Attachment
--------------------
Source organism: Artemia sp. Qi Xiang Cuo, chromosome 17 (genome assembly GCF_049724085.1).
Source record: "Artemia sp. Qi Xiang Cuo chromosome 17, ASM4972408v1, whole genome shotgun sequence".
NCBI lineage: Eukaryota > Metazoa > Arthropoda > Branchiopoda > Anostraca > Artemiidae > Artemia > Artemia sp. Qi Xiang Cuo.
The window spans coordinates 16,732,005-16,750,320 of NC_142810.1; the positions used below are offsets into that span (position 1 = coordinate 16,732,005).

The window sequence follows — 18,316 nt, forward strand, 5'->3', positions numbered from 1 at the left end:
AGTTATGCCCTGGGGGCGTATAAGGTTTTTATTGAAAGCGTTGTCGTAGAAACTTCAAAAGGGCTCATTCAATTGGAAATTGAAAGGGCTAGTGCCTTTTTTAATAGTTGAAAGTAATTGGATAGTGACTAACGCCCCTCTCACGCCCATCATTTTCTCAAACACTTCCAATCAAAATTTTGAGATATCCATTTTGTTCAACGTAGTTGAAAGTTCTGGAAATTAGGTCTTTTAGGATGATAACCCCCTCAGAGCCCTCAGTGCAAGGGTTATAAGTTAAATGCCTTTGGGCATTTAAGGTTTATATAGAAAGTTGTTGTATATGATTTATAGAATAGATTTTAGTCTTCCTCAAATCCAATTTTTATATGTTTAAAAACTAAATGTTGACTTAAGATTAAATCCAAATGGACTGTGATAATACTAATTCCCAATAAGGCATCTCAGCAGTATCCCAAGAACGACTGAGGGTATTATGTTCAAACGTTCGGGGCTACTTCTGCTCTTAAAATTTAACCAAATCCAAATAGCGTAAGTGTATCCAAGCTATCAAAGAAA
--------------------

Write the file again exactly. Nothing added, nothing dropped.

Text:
Source organism: Artemia sp. Qi Xiang Cuo, chromosome 17 (genome assembly GCF_049724085.1).
Source record: "Artemia sp. Qi Xiang Cuo chromosome 17, ASM4972408v1, whole genome shotgun sequence".
NCBI lineage: Eukaryota > Metazoa > Arthropoda > Branchiopoda > Anostraca > Artemiidae > Artemia > Artemia sp. Qi Xiang Cuo.
The window spans coordinates 16,732,005-16,750,320 of NC_142810.1; the positions used below are offsets into that span (position 1 = coordinate 16,732,005).

The window sequence follows — 18,316 nt, forward strand, 5'->3', positions numbered from 1 at the left end:
AGTTATGCCCTGGGGGCGTATAAGGTTTTTATTGAAAGCGTTGTCGTAGAAACTTCAAAAGGGCTCATTCAATTGGAAATTGAAAGGGCTAGTGCCTTTTTTAATAGTTGAAAGTAATTGGATAGTGACTAACGCCCCTCTCACGCCCATCATTTTCTCAAACACTTCCAATCAAAATTTTGAGATATCCATTTTGTTCAACGTAGTTGAAAGTTCTGGAAATTAGGTCTTTTAGGATGATAACCCCCTCAGAGCCCTCAGTGCAAGGGTTATAAGTTAAATGCCTTTGGGCATTTAAGGTTTATATAGAAAGTTGTTGTATATGATTTATAGAATAGATTTTAGTCTTCCTCAAATCCAATTTTTATATGTTTAAAAACTAAATGTTGACTTAAGATTAAATCCAAATGGACTGTGATAATACTAATTCCCAATAAGGCATCTCAGCAGTATCCCAAGAACGACTGAGGGTATTATGTTCAAACGTTCGGGGCTACTTCTGCTCTTAAAATTTAACCAAATCCAAATAGCGTAAGTGTATCCAAGCTATCAAAGAAA